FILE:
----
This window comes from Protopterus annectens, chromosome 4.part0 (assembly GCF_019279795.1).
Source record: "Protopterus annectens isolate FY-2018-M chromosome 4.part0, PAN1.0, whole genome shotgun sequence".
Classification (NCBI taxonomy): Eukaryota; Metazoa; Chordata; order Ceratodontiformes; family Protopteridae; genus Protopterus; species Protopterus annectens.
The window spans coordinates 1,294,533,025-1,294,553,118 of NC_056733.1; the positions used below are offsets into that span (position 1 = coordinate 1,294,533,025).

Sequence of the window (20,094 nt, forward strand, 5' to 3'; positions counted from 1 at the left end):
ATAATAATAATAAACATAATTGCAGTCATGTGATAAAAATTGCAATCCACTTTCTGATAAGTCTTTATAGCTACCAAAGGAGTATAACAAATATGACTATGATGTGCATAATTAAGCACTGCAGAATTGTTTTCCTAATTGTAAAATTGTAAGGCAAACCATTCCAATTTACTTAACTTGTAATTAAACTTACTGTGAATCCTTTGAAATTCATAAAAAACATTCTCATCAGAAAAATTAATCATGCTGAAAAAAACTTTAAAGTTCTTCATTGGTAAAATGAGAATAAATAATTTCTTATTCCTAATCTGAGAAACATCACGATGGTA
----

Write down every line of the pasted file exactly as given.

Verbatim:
This window comes from Protopterus annectens, chromosome 4.part0 (assembly GCF_019279795.1).
Source record: "Protopterus annectens isolate FY-2018-M chromosome 4.part0, PAN1.0, whole genome shotgun sequence".
Classification (NCBI taxonomy): Eukaryota; Metazoa; Chordata; order Ceratodontiformes; family Protopteridae; genus Protopterus; species Protopterus annectens.
The window spans coordinates 1,294,533,025-1,294,553,118 of NC_056733.1; the positions used below are offsets into that span (position 1 = coordinate 1,294,533,025).

Sequence of the window (20,094 nt, forward strand, 5' to 3'; positions counted from 1 at the left end):
ATAATAATAATAAACATAATTGCAGTCATGTGATAAAAATTGCAATCCACTTTCTGATAAGTCTTTATAGCTACCAAAGGAGTATAACAAATATGACTATGATGTGCATAATTAAGCACTGCAGAATTGTTTTCCTAATTGTAAAATTGTAAGGCAAACCATTCCAATTTACTTAACTTGTAATTAAACTTACTGTGAATCCTTTGAAATTCATAAAAAACATTCTCATCAGAAAAATTAATCATGCTGAAAAAAACTTTAAAGTTCTTCATTGGTAAAATGAGAATAAATAATTTCTTATTCCTAATCTGAGAAACATCACGATGGTA